2022 OPEN Finalists: Part 3 of 3
Thank you for joining us on the journey through the OPEN winners! You can find Yi Wei’s winning poem here, Part 1 of the finalists here, and Part 2 here. For Part 3, we’re sharing work by Adedayo Agarau, Amy Wang, and Georgio Russell.
Lilac by Adedayo Agarau
the upturned field of green listens
& the slant hibiscus swells with silence—a song stings backward
your grandfather blows dust off his own bones
alive, the bones ache—his eyes’ sockets wilt the leaves & the eyeballs push out
the sky, swirling blue winds, dunes clouds eastward
in the distance, you see yourself walking towards the upturned field of green
listening as the slant hibiscus swells with silence
your grandfather unmakes the words, unwrites the lyrics & the debris of memory
becomes the fog before you, a ship pulverizing in the wind;
from the lavender farm, the bones are shaking & forming
—a mother is calling with echoes in her throat
you squint into the fog, hearing the rancourous talking drum
saying a proverb in reverse—a door is waiting with a church of boys
on the lavender farm where you are also tilling the soil
someone is unmaking love with you, taking their kiss from your mouth, unsticking
their tongue from your tongue, planting the lilac elsewhere
their feet removing its print from the door & the language of loss
in the horrendous wind finds the farm
finds the mother with a baby strapped to her back & fills her echoes with echoes
sweeps clean everything you see in the distance;
—birds on the twigs of dry trees
—the talking drum’s reversed proverbs
now, before you, a blue glass glows
with the spider’s web in the sky & with promises
that were once dreams that were once a deed
that was once a prayer
in the blue glass, the sun spits out a child
across the solemn face of the child, something, still like a lake
in the lake, your grandfather is drowning
the bubble in your throat an empty street in winter
the lilac is without flowers—the flowers are without scent—
a thread of rain trickles from sky dunning clouds eastward
onto the field where you are standing
where the bones have undone the dead & the coffin has forgiven itself
the songs have stopped—the drum a swelling foot bathed in salt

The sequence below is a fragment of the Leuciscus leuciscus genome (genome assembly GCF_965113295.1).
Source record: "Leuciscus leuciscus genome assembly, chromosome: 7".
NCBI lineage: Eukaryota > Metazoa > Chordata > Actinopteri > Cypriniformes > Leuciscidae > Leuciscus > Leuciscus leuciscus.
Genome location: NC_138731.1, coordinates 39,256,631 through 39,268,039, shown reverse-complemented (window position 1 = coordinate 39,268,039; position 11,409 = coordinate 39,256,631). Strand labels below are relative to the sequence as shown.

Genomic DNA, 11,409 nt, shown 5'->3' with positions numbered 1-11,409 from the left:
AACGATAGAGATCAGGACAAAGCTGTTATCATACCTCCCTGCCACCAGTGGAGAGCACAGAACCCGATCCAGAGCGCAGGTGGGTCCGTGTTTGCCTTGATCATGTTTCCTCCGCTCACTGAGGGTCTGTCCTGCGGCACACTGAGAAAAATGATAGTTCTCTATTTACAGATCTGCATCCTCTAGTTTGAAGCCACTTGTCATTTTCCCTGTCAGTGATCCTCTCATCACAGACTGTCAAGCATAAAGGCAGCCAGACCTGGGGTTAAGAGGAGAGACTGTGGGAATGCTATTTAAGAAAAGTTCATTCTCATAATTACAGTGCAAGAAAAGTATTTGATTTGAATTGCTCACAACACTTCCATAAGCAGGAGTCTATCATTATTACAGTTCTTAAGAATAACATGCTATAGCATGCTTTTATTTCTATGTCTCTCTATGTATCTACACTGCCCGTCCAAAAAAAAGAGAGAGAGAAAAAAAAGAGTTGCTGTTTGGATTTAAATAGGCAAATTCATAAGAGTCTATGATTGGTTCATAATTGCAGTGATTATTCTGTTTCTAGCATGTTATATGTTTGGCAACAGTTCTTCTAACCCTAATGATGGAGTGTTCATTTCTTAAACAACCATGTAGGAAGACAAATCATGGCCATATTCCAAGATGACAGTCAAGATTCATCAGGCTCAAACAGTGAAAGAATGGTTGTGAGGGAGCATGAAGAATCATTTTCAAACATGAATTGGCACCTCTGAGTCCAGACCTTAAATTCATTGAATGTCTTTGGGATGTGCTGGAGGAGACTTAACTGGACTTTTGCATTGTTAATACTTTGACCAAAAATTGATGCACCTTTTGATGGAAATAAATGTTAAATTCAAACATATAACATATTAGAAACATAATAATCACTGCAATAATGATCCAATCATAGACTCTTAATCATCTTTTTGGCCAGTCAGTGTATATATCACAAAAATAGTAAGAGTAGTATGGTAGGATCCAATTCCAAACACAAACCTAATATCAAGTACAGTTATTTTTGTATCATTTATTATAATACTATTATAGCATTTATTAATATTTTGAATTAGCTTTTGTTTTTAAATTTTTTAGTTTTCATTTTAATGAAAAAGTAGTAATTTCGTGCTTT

—what will you do with the vacancy of your faith?
Adedayo is the 2022 Robert Hayden Scholarship fellow of Stockton University and the recipient of the 2022 Stanley Awards for International Research at the University of Iowa. He is studying for MFA at the Iowa Writers’ Workshop ’23. Adedayo is the Editor-in-Chief at Agbowo Magazine.
autumn homecomings by Amy Wang
After the door closes, everything goes soft and dull.
The bloody shudder of sound loses its only
weight—we imagine this town softening
as it sifts through our fingers, red husk as a
lisping memory of Ohio. As if we could close
our eyes and return to that summer—
where behind the veil of night, the trees were mined
of color. Where every minute was another bird
-call, and we crept through the yellow grass
like barren things, our hands full of ticking,
angry and slow. Over the gulches, we watched
the bones of the town, sketched out in
white against the crumbling hills, knowing our fate
could only ever be to follow the herons in the
autumn. Below us, the valleys thinned themselves
of pines and fir and open-eyed birch trees,
rendered into the open-mouths of farmland. Green
and blue and blossoming red. The fields
so golden we could hardly bear to see them
fall to harvest, to return again to see them shorn.
Amy Wang is a writer from California. She is a 2020 prose alumnus of The Adroit Journal‘s summer mentorship under Andrew Gretes. When not crying over fanfiction, you can find her translating Chinese literature, coding, and taking long walks.
Portrait of My Arrival as Grief by Georgio Russell
The jet I am in is wreathing an island.
I peer out of the window to watch
my past home pulse away despite
the rows of headstones.
Every time we turn, I name the vein
of a known street, cars like maggots
moving between the roofs.
A few cruises nurse in a western
harbour, near the funeral road,
where, on Sundays, the brass band
will march a casket amid its mourner music.
In my old schoolyard, starred with aloe,
the next alumni walk along
the outdoor corridor, and down south,
sunshine allows life in Lucaya’s
straw market, fills the pineyards
that come close to a moment’s silence,
if not for the last nuthatch
who bellies her lyric from a branch.
The buzzard I sit inside is circling,
searching the ground for an elegy
to feed itself. But from this sky
of mine, where all
the people seem the size of cells,
my island’s face is ageless,
a safe enough distance from dust
to deem undying, like your face
before that famine, before the terrain
of your body rotted in the reach
of church hymns, and you were deaf
to prayer and the pre-dawn bawling
of our mother.
Really, brother, I wanted to return,
to find the flesh of home
yielding, like you, to the ashen
ambitions of bone, to learn that your death
bloomed a weird weed, a loss so strong
it sapped all colour from paradise,
made the place a wasteland.
But our reefs still filter
the dim Atlantic, and even now
the clearest sea surrounds
all I have surrendered to memory.
Oh, my blood, forgive
that I have dawdled on this visit, delayed
the gravesite trip to you,
whose name I’ve said so little
my voice became avoidance.
The plane laps and elapses.
I circle seemingly forever up here,
in this holding pattern, dizzied by
the day’s blue disc,
winding and rewinding in silver clouds;
until the runway, heavy with returns,
clears and I can descend
after so long repeating the whirl.